|Chris Chester *||RG||66||100%|
|Tom Compton *||RT||66||100%|
|Robert Griffin III *||QB||66||100%|
|Pierre Garcon *||WR||61||92%|
|DeSean Jackson *||WR||59||89%|
|Alfred Morris *||RB||41||62%|
|Logan Paulsen *||TE||8||12%|
|Darrel Young *||FB||6||9%|
- This was the first inactive of Silas Redd's (bus accident) and Kirk Cousins' (interceptions) career. Aldrick Robinson, Tyler Polumbus and Spencer Long were also declared inactive.
- Andre Roberts took a season-high 84% of his snaps from the slot (37 of 44 snaps).
- Some wondered if Jordan Reed only receiving one target had something to do with a low snap total. It did not. Reed's 44 snaps (67%) were his most this season. He actually had three targets, but two of them were negated by penalties and were not officially counted. That is still not enough for Reed though. I know that it's harder to get him on the field because he is such a poor blocker, but they have to find a way to get him the ball more than this.
- The team passed on 64% of Reed's snaps (28 of 44). He was in on 93% of the third-down snaps (13 of 14) and 94% of the combined third-down, fourth-down and two-point conversion snaps (16 of 17). Reed took 30 of the 11 personnel snaps (68%) and Niles Paul handled the other 14 (32%). Paul was one of the two tight ends on all of the 12 personnel (16 of 16) and 22 personnel (2 of 2) snaps. Logan Paulsen was the lone tight end on each of the four 21 personnel plays. His eight snaps and twelve percent usage were season-lows.
- For the second week in a row Alfred Morris received more snaps than Roy Helu (41 to 25). The snap difference between them is the second biggest of the season (25 more for Morris in Week 3 vs. Philadelphia). The Redskins passed the ball on 80% of Helu's snaps (20 of 25). Morris was the lead back for 77% of the first-down snaps (23 of 30), and Helu took over for 71% of the combined third-down, fourth-down and two-point conversion snaps (12 of 17). They split the 11 personnel (22 each) and the 22 personnel (1 each) snaps. Morris was in for 88% of the 12 personnel snaps (14 of 16) and 100% of the 21 personnel snaps (4 of 4).
Team Records, Streaks & Rankings:
- Prior to the 2014 season, Niles Paul was active for 44 NFL games across his three years in the NFL. In those games he totaled 28 targets, 14 receptions and 228 receiving yards. In the 9 games that he has played this season, he has nearly doubled all of those career numbers. So far this year, he has 39 targets, 30 receptions and 429 yards.
- Alfred Morris had arguably his best game since Week 10 of the 2013 season (covers Morris' last 16 games), which just so happens to be the last time that Redskins played the Vikings (also the last time he rushed for 100 or more yards). Morris' 109 total yards (rushing plus receiving) on Sunday are his most since that game, and he rushed for two touchdowns for only the second time since 2012. His 92 rushing yards and 4.84 yards per carry average are his third and fourth best totals respectively in his last 16 games.
- In games which Robert Griffin has taken the majority of the team's snaps (30 times), Alfred Morris has averaged 91 yards per game and 4.9 yards per carry. In Morris' other games (11 times), he averaged 69 yards per game and 3.7 yards per carry. That's a difference of 22 yards per game and 1.2 yards per carry.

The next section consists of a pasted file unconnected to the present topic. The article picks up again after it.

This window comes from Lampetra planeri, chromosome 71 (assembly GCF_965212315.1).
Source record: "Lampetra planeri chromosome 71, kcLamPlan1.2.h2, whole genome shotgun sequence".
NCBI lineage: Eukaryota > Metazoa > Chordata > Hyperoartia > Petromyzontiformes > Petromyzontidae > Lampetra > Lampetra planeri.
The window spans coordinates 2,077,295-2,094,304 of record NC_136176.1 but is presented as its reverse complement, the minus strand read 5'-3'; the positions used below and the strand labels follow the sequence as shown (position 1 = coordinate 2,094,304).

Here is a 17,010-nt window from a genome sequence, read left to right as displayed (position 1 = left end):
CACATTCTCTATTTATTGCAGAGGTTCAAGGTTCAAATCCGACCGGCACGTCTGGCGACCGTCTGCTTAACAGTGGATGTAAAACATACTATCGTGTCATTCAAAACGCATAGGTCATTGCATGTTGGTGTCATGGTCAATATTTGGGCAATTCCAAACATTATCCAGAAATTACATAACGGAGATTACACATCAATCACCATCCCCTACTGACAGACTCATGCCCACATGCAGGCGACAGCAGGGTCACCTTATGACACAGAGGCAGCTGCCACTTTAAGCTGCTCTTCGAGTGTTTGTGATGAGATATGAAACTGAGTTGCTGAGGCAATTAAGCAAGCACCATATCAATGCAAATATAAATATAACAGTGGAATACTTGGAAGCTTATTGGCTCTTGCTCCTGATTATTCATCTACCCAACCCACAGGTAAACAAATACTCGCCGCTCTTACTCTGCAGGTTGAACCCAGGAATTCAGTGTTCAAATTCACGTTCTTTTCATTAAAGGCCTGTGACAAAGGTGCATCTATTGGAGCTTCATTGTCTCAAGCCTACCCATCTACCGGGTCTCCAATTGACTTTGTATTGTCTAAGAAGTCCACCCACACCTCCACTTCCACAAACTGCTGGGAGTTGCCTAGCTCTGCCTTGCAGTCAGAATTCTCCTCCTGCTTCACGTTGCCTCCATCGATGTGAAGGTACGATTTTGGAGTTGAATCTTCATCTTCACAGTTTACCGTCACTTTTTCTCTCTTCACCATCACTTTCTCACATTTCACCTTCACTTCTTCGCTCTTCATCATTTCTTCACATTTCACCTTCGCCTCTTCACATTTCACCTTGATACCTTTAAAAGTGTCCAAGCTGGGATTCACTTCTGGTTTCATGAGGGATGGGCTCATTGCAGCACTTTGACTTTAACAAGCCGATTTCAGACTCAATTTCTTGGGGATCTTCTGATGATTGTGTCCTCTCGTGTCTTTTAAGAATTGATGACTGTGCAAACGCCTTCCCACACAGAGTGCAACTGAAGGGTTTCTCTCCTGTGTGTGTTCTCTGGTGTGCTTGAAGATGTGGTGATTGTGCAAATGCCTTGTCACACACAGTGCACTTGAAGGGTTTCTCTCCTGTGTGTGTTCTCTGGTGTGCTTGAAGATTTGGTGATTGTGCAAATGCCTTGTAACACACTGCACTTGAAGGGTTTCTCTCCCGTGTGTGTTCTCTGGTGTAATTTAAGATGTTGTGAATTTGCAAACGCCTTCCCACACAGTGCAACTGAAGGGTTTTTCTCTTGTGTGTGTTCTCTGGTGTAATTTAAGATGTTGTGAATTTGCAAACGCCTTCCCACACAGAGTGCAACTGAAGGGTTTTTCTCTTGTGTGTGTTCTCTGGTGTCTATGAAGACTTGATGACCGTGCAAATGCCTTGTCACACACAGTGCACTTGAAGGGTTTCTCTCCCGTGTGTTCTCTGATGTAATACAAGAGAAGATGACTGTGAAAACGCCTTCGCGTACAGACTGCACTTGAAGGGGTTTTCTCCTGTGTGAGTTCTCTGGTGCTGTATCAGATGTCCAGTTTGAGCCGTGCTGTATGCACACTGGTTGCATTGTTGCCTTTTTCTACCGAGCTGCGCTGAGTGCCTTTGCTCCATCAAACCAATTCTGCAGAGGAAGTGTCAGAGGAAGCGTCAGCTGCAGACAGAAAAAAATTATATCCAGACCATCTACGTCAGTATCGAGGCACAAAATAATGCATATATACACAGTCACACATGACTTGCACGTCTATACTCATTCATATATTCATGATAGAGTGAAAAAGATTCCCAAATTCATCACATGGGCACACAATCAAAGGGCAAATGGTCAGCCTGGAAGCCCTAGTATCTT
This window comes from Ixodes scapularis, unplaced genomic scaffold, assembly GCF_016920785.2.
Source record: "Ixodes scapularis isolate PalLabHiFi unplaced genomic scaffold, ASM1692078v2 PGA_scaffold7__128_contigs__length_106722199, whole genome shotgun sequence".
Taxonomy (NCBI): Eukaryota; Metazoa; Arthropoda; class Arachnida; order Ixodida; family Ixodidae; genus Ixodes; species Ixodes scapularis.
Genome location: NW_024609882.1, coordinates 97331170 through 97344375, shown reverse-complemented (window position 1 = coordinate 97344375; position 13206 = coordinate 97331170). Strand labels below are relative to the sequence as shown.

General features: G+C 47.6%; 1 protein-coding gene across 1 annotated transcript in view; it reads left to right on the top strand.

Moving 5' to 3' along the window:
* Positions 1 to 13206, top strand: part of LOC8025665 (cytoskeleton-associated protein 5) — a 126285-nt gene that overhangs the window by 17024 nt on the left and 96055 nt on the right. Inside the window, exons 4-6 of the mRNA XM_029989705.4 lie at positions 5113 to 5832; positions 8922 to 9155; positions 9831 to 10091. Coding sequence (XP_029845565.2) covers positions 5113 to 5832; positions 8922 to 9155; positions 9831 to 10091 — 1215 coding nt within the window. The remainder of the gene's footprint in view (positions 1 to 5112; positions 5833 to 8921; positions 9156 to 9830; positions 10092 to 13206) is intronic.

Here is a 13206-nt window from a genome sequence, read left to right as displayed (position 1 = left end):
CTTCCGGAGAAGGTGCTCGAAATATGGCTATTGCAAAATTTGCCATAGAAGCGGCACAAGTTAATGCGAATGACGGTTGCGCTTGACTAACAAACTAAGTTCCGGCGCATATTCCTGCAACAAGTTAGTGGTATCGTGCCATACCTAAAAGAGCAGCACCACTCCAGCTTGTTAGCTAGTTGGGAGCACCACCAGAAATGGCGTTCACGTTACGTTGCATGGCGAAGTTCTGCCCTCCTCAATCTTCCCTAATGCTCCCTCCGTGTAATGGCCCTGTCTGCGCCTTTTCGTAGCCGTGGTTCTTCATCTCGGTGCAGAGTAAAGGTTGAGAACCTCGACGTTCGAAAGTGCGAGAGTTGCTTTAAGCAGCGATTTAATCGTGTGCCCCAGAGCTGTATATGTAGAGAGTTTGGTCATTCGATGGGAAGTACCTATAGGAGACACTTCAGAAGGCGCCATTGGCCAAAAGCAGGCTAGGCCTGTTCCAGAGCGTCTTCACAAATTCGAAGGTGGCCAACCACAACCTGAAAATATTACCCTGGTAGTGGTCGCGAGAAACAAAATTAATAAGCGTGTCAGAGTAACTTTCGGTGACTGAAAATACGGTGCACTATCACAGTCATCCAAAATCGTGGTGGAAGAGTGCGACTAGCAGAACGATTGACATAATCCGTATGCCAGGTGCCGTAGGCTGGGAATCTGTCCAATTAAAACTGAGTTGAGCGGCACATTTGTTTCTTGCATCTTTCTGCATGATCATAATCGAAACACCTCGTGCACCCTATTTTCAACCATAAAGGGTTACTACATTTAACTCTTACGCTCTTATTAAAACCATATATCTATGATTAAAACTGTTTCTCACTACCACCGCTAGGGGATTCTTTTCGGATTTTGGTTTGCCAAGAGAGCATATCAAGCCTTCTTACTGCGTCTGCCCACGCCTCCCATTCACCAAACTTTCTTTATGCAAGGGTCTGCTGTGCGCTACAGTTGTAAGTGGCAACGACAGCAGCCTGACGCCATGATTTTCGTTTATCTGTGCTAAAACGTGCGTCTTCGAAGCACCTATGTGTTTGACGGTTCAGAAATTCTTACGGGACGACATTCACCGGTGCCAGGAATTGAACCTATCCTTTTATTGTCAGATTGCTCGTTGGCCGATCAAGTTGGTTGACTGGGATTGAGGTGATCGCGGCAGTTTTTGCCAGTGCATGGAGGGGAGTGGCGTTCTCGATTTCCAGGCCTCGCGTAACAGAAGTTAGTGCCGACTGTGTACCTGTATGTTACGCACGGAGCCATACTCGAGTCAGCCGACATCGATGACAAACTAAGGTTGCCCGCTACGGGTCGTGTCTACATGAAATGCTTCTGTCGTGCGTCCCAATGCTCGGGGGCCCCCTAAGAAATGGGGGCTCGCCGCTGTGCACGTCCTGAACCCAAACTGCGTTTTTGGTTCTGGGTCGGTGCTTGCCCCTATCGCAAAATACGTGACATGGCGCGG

- Robert Griffin was sacked five times against the Vikings. Some were calling for Colt McCoy to get the start in this game, but McCoy's career sack percentage of 7.9% is actually higher than Griffin's at 7.7%. Those may not be the best numbers to look at however. According to Pro Football Focus, Griffin's average time to throw of 3.08 seconds and average time to attempt of 2.94 seconds in 2014 would rank 33rd and 35th (last) respectively among quarterbacks with over 25% or more of their team's snaps. McCoy's 2.73 and 2.38 seconds would rank 20th and 8th respectively in those categories this year.
Team and Coach
- According to Pro Football Reference, the Redskins have lost 9 of the last 14 games in which they have faced off against a rookie quarterback (.357 winning percentage). (Corrected at 11:17 p.m. on 11/4/2014. A previous version stated the the team had lost in 3 of the last 4 and 10 of the last 19 games games against rookie QBs).
- Jay Gruden lost yet another challenge on a questionable call in regards to whether a player caught the ball or not. He is now 0-6 on the season. Gruden is not the only coach that has gone 0-fer so far this year, but he, John Harbaugh and Ron Rivera are the only coaches to lose four or more challenges without a reversal being called in their favor. Going into Week 9 of this season, 36% of coach's challenges (28 of 77) had been reversed.
- Since Norv Turner was fired by Dan Snyder in 2000, the Redskins are 0-5 against Turner coached teams.
- Washington has had a record of 3-6 in seven of the last eleven seasons.
- The Redskins lead the NFL with 14 plays of 40 or more yards and 8 plays of 50 or more yards. Over the course of the last ten years (since 2004), no Redskins team has had more than 14 plays of 40 or more yards and only the 2010 team had more than 8 plays of 50 or more yards (10 such plays). The important thing to remember here is that the 2014 Redskins have only played 9 games so far. Thank you, DeSean Jackson!